…requested Australian govt. for work, holiday and training visa 

Dechen Dolkar 

The government will look into all possible ways to help Bhutanese study or work in Australia, including asking the Australian government if the government could stand as a guarantor for the financial support for those applying to study in Australia.

This was what transpired when Foreign Minister Dr Tandi Dorji and Labour Minister Karma Dorji met more than 50 education consultancy and placement firms in Thimphu yesterday to discuss streamlining the processes for those who want to study abroad.

According to the foreign minister, the government has requested the Australian government to consider if the government could stand as a guarantor for the financial support for those applying to study in Australia.

Lyonpo said that the government will pay fees, if in case, an individual is not able to pay. The only condition is that it is only in selected fields of study and that there will be a bond between the individual and the government. “He or she will have to come back after certain years and work in Bhutan.”

Despite rumours and anger among many that the government is silently planning to stop Bhutanese from going to Australia, the foreign minister said that he has requested the Australian government to allow Bhutanese to work without having to go through a study programme.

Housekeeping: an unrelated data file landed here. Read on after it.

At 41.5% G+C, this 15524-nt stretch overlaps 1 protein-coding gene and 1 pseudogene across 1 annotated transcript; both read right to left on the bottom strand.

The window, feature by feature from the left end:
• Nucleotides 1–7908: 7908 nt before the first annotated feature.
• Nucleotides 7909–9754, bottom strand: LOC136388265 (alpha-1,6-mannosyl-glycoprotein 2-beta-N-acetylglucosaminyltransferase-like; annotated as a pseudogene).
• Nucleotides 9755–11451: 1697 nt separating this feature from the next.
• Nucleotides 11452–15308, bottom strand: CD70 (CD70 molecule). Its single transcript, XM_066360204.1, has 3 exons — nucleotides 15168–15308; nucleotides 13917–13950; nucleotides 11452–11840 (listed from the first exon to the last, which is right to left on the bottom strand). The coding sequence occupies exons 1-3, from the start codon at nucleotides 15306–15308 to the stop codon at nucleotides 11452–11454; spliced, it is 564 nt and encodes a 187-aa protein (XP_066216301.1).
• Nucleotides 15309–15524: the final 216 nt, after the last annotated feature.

“I have requested work and holiday visas, which I am hopeful about because they have recently given it to Mongolia who had been negotiating for five years. This is our first attempt.” Lyonpo said.

Another way of going to Australia is through a training visa. Under this visa, Bhutanese are allowed to go for training and earn money. They can stay only for two years and return. This is the best solution.

As per the Australian government record, so far there are around 13,000 Bhutanese residing in Australia. This year alone, around 5,000 visas were issued by the Australian government.

In the wake of more visa rejection cases recently, Lyonpo Dr Tandi Dorji said that he had questioned the immigration for the rejection during his recent visit to Australia. “The reason for the high visa rejection was because of a certain surge in the number of visa applications, poor documentation by consultants and the preference given to those pursuing bachelor’s or Master’s degrees.”

However, diploma courses will also be accepted if applicants can produce evidence of why the gap in continuing education. One of the reasons for more visa rejections was because of the same statement of purpose (SOP).

Lyonpo said that when he was at the Canberra Institute of Technology (CIT), the Principal told him that 22 out of 33 visas got rejected which did not happen in the past.


A welcome move?

The government, meanwhile,  is also requesting the Royal Monetary Authority to consider and facilitate education loans.

The government has also requested the Australian government if Bhutanese, who studied in English medium school, could be spared from the mandatory IELTS test. “I have told them to assess the quality of English in Bhutan.  They said they will look into the matter and may consider it,” Lyonpo said.

However, the government will relook into the requirements of obtaining marriage certificates and the judiciary will make it stringent. A consultancy firm requested private firms notarising documents of those applying to save time.

Lyonpo Tandi Dorji said that they are already in discussion with the courts. “In many countries, notarisation is not done by the court,” he said.

Consultancy firms also requested the government to help those applicants whose college fees were already paid and could not avail of loans from banks.